A Hewitt news release said the estimate was driven by recent higher medical claim costs, an aging population, and changes brought about by health care reform.
According to the news release, the average total health care premium per employee for large companies will be $9,821 in 2011, up from $9,028 in 2010. The amount employees will be asked to contribute toward this cost is $2,209, or 22.5% of the total health care premium. This is up 12.4 % from 2010, when employees contributed $1,966, or 21.8% of the total health care premium.
Hewitt said average employee out-of-pocket costs, such as copayments, coinsurance and deductibles, are expected to be $2,177 in 2011—a 12.5% increase from 2010 ($1,934). According to the analysis, these projections mean that in a decade, total health care premiums will have more than doubled, from $4,083 in 2001 to $9,821 in 2011. Employees’ share of medical costs—including employee contributions and out-of-pocket costs—will have more than tripled, from $1,229 in 2001 to $4,386 in 2011.
According to Hewitt, a variety of factors are driving the increase in projected health care cost increases for 2011. Employers are seeing an increase in the amount of charges and frequency of catastrophic claims – particularly true today, as slower levels of hiring have left employers with slightly older workforces who are more prone to costly medical conditions. Hewitt estimates that the most immediate applications of health care reform—including covering dependents to age 26 and the elimination of certain lifetime and annual limits—contributed approximately 1% to 2% of the 8.8% projected increase for 2011.
“After 18 months of waiting for health care reform to play out, employers find themselves in a very challenging cost position for 2011,” said Ken Sperling, Hewitt’s health care practice leader, in the news release. “Reform creates opportunities for meaningful change in how health care is delivered in the U.S., but most of these positive effects won’t be felt for a few years. In the meantime, employers continue to struggle to balance the significant health care needs of an aging workforce with the economic realities of a difficult business environment.”
Bigger Increases in Some Areas
In 2010, a few U.S. markets experienced rate increases significantly higher than the national average. Five major metropolitan areas in California, for example, experienced rate increases of 10% or higher: Los Angeles (10.2%), Orange County (10.6%), Sacramento (10.7%), San Diego (10.8%) and San Francisco (10.4%).
Other U.S. cities experiencing higher-than-average rate increases included Charlotte (9.7%); Newark, (10.8%); Philadelphia (10%); and Tampa (9.2%). Conversely, Columbus, Ohio (4.3%); Dallas/Ft. Worth (3.7%); Portland, (4.6%); and Washington D.C. (4%) experienced lower-than-average rate increases in 2010.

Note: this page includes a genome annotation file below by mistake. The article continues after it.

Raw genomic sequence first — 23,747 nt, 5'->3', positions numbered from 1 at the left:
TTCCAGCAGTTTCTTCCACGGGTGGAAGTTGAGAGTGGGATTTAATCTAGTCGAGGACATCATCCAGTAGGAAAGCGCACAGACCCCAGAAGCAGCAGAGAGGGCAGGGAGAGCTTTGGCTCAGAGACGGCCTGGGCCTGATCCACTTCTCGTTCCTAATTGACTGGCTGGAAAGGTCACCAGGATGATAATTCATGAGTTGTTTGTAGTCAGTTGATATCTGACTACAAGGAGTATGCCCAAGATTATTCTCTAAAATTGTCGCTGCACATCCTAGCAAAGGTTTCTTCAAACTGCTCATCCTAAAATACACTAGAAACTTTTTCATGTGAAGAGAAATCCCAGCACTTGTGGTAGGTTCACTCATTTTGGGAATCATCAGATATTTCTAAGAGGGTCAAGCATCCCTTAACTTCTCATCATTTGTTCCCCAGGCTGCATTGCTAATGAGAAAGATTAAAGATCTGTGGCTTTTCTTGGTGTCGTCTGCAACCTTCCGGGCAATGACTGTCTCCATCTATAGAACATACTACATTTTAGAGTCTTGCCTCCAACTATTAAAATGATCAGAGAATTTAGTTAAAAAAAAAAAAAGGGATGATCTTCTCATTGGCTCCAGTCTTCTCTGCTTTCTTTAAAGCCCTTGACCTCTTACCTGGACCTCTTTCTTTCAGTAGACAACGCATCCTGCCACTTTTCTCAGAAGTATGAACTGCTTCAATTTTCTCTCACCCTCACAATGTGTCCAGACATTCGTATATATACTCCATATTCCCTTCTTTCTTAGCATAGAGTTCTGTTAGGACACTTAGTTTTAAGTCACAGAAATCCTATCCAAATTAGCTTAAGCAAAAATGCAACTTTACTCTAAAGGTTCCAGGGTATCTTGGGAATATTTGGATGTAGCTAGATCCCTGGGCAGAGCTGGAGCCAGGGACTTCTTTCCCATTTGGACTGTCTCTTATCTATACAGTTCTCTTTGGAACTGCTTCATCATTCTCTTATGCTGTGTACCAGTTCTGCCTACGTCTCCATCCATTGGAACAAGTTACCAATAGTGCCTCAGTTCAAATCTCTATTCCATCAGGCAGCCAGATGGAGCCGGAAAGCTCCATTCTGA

According to the announcement, in 2010, Hewitt saw average cost increases of 7.8% for health maintenance organizations (HMOs), 6.9% for point-of-service (POS) plans, and 6.3% for preferred provider organizations (PPOs).
For 2011, Hewitt forecasts that companies will have average cost increases of 8.5% for PPOs and POS plans and an average cost increase of 9.4% for HMOs. That means from 2010 to 2011, the average cost per person for major companies will increase from $8,671 to $9,408 for PPOs; $9,373 to $10,254 for HMOs; and $9,747 to $10,575 for POS plans.
Employers Repond to Health Cost Pressures
With the cost of providing health care benefits continuing to rise, employers continue to pass some of these costs to employees. In a recent Hewitt survey, "increasing employee cost sharing" was ranked by employers as one of their top five health care tactic priorities over the next three to five years. Workers may see employers passing along these costs in different ways, including shifting plan designs from fixed dollar copayments to coinsurance models, where employees pay a percentage of the out-of-pocket costs for each health care service and increasing deductibles, out of pocket limits and cost sharing for use of non-network providers.
An increasing number of employers are realizing they can significantly reduce health care costs by assessing the eligibility of covered dependents in their plans. About three-quarters of Hewitt’s health and welfare administration clients have conducted dependent audits in the past five years to assess the eligibility of covered dependents. According to Hewitt's data, on average, 11% of people enrolled in an employer's health plan are ineligible. For a company with 10,000 enrollees, this can equate to millions of dollars in health care costs each year.
According to recent Hewitt research, disease management and health improvement programs continue to remain a top priority for employers. More than half (53%) of companies currently have a disease management/health improvement strategy. Of those that don’t, 11% plan to implement one in 2010 and another 75% plan to implement one in the next three to five years.
Also growing in popularity is employers’ willingness to use penalties and financial incentives as a way to increase employee participation in these programs. Hewitt’s recent survey of 600 large U.S. employers found that nearly one-half (47%) say they either already use or plan to use financial penalties over the next three to five years for employees who don’t participate in certain health improvement programs. Of those companies, most say they will do so through additional employee cost shifting, such as higher benefit premiums (81%), an increase in deductibles (17%) and an increase in out-of-pocket expenses (17 %).
Hewitt’s data is derived from the Hewitt Health Value Initiative database, which contains detailed census, cost, and plan design information for 350 large U.S. employers representing 14.4 million participants and $51.9 billion in 2010 health care spending.
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